Officers say it's unrealistic and would put lives in danger.
"Any sort of additional requirement that is shoot to wound, it's impossible to implement," said Commissioner Ray Kelly.
The PBA President is also disputing the bill. "We always use the minimum amount of force. Sometimes the minimal amount is deadly physical force to stop that person from killing a person or a police officer," said Pat Lynch.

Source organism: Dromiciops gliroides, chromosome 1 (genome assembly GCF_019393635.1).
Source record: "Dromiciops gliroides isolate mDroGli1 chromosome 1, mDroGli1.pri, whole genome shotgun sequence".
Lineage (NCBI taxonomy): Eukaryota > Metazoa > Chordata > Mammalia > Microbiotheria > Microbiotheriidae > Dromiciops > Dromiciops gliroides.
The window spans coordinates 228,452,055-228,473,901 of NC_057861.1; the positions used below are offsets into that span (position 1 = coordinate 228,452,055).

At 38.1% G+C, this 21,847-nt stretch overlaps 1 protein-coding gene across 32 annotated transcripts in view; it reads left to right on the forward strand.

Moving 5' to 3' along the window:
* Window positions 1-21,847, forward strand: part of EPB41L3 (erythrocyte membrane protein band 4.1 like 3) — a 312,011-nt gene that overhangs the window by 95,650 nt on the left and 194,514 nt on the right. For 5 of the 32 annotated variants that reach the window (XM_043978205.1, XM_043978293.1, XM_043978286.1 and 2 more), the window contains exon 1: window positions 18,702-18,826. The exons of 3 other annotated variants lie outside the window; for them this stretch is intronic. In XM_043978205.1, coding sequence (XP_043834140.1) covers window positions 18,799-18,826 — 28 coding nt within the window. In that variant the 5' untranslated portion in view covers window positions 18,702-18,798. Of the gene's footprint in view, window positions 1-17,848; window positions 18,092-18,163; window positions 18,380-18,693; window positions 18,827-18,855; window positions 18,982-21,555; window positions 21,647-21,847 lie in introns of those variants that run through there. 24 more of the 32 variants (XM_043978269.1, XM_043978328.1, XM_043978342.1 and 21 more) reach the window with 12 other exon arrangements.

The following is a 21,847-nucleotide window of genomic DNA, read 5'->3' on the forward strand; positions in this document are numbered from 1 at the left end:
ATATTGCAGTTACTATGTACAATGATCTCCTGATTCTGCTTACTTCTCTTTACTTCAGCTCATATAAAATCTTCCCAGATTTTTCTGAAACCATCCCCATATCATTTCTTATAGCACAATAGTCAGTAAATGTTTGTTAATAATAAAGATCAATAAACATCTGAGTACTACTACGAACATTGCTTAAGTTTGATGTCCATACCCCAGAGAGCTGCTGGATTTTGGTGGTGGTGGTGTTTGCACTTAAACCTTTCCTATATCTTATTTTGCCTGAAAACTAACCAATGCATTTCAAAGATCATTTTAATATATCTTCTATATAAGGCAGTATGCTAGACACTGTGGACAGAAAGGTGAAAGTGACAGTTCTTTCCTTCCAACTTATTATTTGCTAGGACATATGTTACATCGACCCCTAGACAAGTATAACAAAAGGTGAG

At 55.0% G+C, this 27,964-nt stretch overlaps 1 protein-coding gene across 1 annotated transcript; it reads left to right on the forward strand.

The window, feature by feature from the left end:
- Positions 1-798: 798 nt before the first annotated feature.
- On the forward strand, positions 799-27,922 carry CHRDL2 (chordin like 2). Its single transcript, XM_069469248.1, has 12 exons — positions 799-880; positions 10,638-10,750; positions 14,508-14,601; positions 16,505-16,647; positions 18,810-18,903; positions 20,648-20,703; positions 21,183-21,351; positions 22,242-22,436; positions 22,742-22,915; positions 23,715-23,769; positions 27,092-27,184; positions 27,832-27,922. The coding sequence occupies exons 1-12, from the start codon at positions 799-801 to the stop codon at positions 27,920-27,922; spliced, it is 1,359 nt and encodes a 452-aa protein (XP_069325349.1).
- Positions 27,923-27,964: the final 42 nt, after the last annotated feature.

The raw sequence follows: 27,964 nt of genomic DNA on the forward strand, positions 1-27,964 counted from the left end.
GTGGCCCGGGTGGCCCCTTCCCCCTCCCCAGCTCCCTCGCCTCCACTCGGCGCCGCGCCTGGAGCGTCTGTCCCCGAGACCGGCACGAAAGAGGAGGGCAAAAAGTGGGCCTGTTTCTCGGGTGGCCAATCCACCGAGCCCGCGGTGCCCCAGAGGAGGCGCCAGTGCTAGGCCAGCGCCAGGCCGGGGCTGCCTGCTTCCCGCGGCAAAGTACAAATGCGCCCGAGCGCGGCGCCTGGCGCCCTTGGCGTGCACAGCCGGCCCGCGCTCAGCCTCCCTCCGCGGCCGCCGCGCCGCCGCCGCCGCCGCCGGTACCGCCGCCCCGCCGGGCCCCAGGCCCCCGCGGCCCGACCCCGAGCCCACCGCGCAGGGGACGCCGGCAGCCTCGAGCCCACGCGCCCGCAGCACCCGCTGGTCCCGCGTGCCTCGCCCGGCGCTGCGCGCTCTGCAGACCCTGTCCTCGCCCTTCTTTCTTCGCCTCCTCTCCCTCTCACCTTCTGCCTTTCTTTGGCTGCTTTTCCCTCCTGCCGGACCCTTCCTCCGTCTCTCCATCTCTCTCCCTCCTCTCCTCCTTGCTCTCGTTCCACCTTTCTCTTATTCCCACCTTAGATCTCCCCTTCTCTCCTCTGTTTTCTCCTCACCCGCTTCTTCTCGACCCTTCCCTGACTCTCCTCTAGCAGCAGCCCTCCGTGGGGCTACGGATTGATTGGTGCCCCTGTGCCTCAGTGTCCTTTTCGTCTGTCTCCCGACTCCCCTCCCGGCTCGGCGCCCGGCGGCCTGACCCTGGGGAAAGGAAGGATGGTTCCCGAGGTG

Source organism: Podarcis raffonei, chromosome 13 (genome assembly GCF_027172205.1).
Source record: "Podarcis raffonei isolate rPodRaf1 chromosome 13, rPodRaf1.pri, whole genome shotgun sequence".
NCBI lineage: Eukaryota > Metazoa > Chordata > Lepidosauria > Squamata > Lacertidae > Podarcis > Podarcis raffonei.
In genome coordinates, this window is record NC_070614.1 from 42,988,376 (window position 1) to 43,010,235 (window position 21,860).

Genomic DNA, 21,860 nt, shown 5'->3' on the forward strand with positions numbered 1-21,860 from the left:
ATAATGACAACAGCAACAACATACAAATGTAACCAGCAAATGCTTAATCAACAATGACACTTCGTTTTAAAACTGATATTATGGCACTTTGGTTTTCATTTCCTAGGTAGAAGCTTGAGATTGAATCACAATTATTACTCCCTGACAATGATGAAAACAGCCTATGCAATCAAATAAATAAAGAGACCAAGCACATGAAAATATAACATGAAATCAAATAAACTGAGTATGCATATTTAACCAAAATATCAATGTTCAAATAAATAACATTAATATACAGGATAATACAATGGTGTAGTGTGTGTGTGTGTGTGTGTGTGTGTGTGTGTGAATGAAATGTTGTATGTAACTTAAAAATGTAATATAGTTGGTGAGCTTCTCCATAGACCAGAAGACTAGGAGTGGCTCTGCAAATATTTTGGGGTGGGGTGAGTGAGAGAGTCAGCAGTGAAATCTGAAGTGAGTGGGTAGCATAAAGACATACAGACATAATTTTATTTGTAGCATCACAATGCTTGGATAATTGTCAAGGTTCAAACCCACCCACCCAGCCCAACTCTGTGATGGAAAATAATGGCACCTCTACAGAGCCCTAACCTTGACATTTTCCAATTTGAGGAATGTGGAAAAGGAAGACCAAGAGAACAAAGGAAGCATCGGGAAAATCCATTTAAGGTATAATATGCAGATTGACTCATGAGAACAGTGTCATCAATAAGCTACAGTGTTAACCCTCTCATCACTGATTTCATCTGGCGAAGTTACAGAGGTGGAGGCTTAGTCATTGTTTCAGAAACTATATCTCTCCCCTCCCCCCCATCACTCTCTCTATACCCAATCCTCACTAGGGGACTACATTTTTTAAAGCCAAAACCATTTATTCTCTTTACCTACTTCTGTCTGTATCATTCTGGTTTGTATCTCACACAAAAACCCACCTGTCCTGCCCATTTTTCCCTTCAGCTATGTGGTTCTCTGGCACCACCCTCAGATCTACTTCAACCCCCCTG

The bill's supporters say the controversial police shooting of Sean Bell is one tragic reason why the deadly force approach needs to be dropped.
Brooklyn assembly members Annette Robinson and Darryl Towns sponsored the minimum force proposal.
From Albany, Mr. Towns explained, "The bill gives us an opportunity to open up a dialogue regarding police procedures."
But police policy expert Dr. Maki Haberfeld says she knows of no law enforcement agency, domestic or foreign that employs a shoot to stop approach.
"The Polish police tried to train officers to shoot at body parts and there were casualties and they basically gave up. It's a very dangerous perspective," she said.